Just like Granny made!
Traditional recipe for New Year Scottish black bun cake which is usually eaten on Hogmanay night throughout Scotland
This Scottish black bun recipe will serve 12 - 16 people and is a traditional treat served on Hogmanay and over the New Year festivities. It is a rich, moist, fruit cake baked in a pastry crust.
A sign of a well made Black Bun is that it should stick to the knife as it is cut.
In olden days sweetmeat Black Bun cake slices would have been served on Twelfth Night. It then became a Scottish New Year delicacy and treat.
This recipe for Black Bun should be made a few weeks before New Year's Eve so that the fruits absorb the alcohol and it matures to full flavour. It will, like a Christmas cake or Christmas pudding, keep in an airtight container or tin until eaten. Though in the Maw Broon's Cookbook she recommends making it several months before eating it.
The book Scots Cooking: The Best Traditional and Contemporary Scottish Recipes by Sue Lawrence describes how it was supposed to have been the original Twelfth Night cake eaten in Scotland. It was then later known as Scotch Christmas Bun before becoming known as Black Bun.
This easy black bun recipe should get your New Year celebrations off to a great start and also makes a great treat for Scots on Burn's Night and St Andrews Night.
Black Bun Recipe
225g of plain flour
50g of soft brown sugar
450g of currants
450g of raisins
450g of sultanas
175g of mixed peel
50g of chopped almonds
50g of ground almonds
1 egg with the yolk and white separated
Buttermilk to mix
60mls of whisky or brandy
1 teaspoon of mixed spice
1 teaspoon of ground ginger
1 teaspoon of cinnamon
Half teaspoon of cayenne pepper
Half teaspoon of baking soda
Half teaspoon of cream of tartar
Black Bun Cake
225g of plain flour
125g of margarine
Pinch of salt
Cold water to mix
Scottish Black Bun Recipe
1.Sieve the flour and the salt.
2. Rub in the butter and then mix in the water. The dough should start to become stiff.
3. On a pastry board roll out the mixture into a thin square.
Set aside and make the filling.
1.To make the filling for Blackbun you should first grease two 2lb loaf tins or a large tin.
2. Sieve the flour and mix in the sugar, ground almonds, mixed spice, cinnamon, ground ginger, cayenne pepper, baking soda and the cream of tartar.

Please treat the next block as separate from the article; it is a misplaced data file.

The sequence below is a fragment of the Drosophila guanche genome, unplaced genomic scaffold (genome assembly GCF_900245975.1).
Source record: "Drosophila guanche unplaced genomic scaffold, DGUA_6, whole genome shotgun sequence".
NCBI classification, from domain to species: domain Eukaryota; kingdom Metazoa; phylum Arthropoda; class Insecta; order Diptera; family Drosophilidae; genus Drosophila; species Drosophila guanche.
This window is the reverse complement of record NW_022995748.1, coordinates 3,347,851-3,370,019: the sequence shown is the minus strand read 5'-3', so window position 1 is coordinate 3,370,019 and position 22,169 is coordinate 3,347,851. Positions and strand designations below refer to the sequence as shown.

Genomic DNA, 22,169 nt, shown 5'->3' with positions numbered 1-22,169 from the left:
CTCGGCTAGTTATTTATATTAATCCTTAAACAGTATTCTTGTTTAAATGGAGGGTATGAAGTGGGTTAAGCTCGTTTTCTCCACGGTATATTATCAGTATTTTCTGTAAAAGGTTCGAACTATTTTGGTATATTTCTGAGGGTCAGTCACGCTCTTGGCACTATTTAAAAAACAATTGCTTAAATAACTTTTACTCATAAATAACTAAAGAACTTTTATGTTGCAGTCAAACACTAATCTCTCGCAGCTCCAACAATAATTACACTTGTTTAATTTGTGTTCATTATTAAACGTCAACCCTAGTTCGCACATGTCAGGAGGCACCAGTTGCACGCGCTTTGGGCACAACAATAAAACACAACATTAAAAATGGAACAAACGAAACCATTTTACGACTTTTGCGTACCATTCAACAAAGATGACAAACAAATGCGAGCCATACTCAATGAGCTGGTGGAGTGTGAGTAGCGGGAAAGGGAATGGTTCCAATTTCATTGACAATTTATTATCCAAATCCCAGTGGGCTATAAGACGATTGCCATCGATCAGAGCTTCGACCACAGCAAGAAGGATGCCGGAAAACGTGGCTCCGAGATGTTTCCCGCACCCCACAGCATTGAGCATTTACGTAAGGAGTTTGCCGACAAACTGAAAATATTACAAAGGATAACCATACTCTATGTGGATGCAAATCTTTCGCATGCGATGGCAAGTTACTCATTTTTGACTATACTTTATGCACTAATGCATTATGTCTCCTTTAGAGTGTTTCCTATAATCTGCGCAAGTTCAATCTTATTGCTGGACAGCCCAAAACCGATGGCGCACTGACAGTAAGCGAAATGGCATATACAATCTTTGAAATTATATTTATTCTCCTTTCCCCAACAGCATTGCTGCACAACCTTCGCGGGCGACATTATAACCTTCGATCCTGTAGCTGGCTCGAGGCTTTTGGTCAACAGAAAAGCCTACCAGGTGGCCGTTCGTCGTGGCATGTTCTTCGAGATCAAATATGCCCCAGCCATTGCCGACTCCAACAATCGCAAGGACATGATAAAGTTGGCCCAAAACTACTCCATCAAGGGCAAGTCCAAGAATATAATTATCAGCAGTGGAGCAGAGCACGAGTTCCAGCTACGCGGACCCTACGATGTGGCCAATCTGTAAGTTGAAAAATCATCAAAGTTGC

3. Now stir in the dried fruits of currants, raisins, sultanas, candied peel and the chopped almonds.
4. Gently fold in the beaten eggs and the buttermilk until the mixture becomes soft and moist.
5. Add the alcohol.
Another Black Bun recipe can be read in the new book Maw Broon's But An' Ben Cookbook.
6. Use about two thirds of the pastry to line the tins. If the pastry has to be joined then wet these so that a good seal is formed.
7. Put the mixture into the tin, on top of the pastry. Make sure it is packed firmly and then level off.
8. Brush the top of the fruit mixture with the white of the egg.
9. Cover this top with the remaining pastry and seal the edges.
10. Brush the visible pastry, ie the top, with a beaten egg or some milk.
11. Prick the black bun with a knitting needle from the top all the way to the bottom so that any trapped air can escape through this hole, rather than burst through during cooking.
12. Pinch around the edges to give a nice finish.
Delia's Happy Christmas has a recipe for black bun in which she describes the bun being the Scots term for plum cake.
13. Bake in a low pre heated oven at 300F, gas mark 2 or 150C for about two and a half hours.
14. To prevent the bun turning brown too quickly cover with kitchen foil or brown paper at any time during the cooking.
15. Remove from the oven and set aside to cool down.
16. Turn out from the tin and store in an airtight container until ready to eat.
17. Serve with a fine malt whisky and a Happy New Year!
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We were delighted to receive some hints and tips from Bill Gallacher who is pictured above proudly marching with his bagpipes in his band. He told us:
I am a fan of Black Bun, it was the taste on New Year for me when I was a lad in Edinburgh during the 50s. I inherited my mother's old Lofty Peak cook book which is the recipe that she used. For me the key spice is Allspice, aka Jamaica Pepper. That and finely ground black pepper, not from a hand grinder but the fine dust that you get from the little containers with pre-ground black (and white) pepper. These don't feature in the recipe on your site. Also an important part is the very short thin pastry; some of the shop bought ones has an almost cakey pastry which is just not right in my humble opinion.
I have put some information on a Facebook page with a copy of the recipe and some photos to help with making this true Scottish delight. I think that it is an east coast thing and it hasn't gained recognition in the west and therefore hasn't received the recognition that it deserves.
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